4. Watering/drought stress highly affects capsaicin production in peppers. It's possible your plants were drought stressed.

I hope that helps!
As always, at Territorial our products are backed by our full guarantee. We want you, our customers, to be 100% satisfied with the seed, plants and supplies that you purchase from us. If anything you buy from Territorial proves to be unsatisfactory, we will either replace the item or refund the purchase price, whichever you prefer. Contact our customer service (Monday-Friday 8AM-5PM Pacific Time) at either 800-626-0866 or

Wicked F.
Excellent sweet paprika pepper

We have been growing Alma Paprika on the farm for 9 years. It consistently produces an excellent quantity of beautiful baseball-sized peppers on 2'+ tall plants For northern climates, anticipate 90 days to ripen after transplant. For best results, have good organic fertile soil and make sure to water regularly. Will produce until frost if row-covered when temps drop below 50. Grows well in containers that can be moved indoors near season end to get the last of those beauties.

Bob M.
Great Paprika!

This is my third year and two things learned. I germinate mine indoors in early February to be set out the first week of May. I now grow at least 8 plants. Peppers are small and slow to ripen but these are so meaty and make the best paprika ever! I thought paprika was just used for coloring on potato salad but with these you get wonderful flavor with the color!

Soil Temp for Germ 70–90°F
Seed Depth ¼"
Days to Emergence 8–25
Soil Temp for Transp 65°F
Plant Spacing 12–18"
Row Spacing 24–30"
Fertilizer Needs High
Minimum Germination 70%
Seeds per Gram ≈ 140
Seed Life 2 years

Capsicum annuum Our wide array of fabulous peppers, both sweet and hot, offers one of the richest sources of nutrients in the plant kingdom. Hot peppers contain capsaicin, which revs up your metabolism and reduces general inflammation in the body.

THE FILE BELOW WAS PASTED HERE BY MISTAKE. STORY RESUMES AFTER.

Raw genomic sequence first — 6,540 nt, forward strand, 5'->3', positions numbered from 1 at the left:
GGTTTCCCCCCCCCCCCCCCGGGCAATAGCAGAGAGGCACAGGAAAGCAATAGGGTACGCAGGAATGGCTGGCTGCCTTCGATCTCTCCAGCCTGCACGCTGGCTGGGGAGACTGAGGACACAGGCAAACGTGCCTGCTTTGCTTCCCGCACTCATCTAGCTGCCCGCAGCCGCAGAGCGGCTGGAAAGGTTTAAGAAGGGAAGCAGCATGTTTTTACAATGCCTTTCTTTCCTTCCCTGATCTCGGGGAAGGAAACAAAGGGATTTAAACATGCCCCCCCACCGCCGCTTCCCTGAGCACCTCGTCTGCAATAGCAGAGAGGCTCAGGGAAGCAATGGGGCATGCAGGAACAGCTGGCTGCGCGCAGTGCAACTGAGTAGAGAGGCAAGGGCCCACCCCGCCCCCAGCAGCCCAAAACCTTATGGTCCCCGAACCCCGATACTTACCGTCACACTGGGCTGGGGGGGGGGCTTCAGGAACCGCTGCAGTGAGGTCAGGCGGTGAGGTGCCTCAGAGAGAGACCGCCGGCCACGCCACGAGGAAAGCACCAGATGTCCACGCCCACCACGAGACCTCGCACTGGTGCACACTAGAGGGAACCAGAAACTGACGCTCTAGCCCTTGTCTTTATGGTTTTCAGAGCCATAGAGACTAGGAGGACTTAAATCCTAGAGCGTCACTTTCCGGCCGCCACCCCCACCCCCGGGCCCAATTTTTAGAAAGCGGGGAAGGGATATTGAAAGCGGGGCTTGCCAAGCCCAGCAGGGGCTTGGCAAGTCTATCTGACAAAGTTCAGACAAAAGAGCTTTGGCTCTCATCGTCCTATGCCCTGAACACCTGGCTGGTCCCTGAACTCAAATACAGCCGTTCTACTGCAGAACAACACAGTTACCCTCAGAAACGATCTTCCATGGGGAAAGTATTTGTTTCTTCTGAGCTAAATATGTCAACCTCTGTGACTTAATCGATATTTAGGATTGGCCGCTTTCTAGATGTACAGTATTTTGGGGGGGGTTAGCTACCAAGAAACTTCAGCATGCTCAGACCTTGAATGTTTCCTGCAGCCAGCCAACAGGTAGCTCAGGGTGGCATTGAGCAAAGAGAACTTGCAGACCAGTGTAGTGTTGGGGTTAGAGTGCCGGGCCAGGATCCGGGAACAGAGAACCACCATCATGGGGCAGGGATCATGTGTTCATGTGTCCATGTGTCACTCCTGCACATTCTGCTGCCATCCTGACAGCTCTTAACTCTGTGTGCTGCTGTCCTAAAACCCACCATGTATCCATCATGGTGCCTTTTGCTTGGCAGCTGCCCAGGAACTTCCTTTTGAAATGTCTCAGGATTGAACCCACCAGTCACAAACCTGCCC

Days to maturity are calculated from date of transplanting and reflect edible green fruit.

• Peppers are warm-season annuals that grow best in composted, well-drained soils with a pH of 5.5-6.8
• Extra calcium and phosphorus are needed for highest yields
• Plants perform best when grown in raised beds and covered with plastic mulch
• Row cover young plants, remove after blossoms form
• Peppers grow slowly in cool soils; do not transplant before weather has stabilized
• Peppers set fruit best between 65-85°F

Direct Sowing
• Not recommended

• Start seeds in trays 8-12 weeks before anticipated transplant date
• Once seedlings have 2 sets of true leaves, up-pot to a 4 inch pot
• Use 1/2 cup TSC's Complete fertilizer and a shovelful of compost around each plant
• Fertilize with Age Old Bloom when plants begin to flower

Insects & Diseases
• Common insects: Flea beetles, aphids
• Insect control: Pyrethrin or row covers
• Common diseases: See chart below
• Disease prevention: 3-4 year crop rotation

Harvest & Storage
• Peppers are generally fully ripe and have the most flavor and vitamins when they turn red, yellow, purple, or orange
• Store at 45-55°F and 95% relative humidity

HR indicates high resistance.
IR indicates intermediate resistance.
BLS* | Bacterial Leaf Spot
Pc | Phythium Root Rot
PVY* | Potato Y potyvirus
RK | Root-Knot
TEV | Tobacco Etch Virus
TMV* | Tobacco Mosaic Virus
ToMV* | Tomato Mosaic Virus
TSWV* | Tomato Spotted Wilt Virus
* Numbers indicate specific disease race.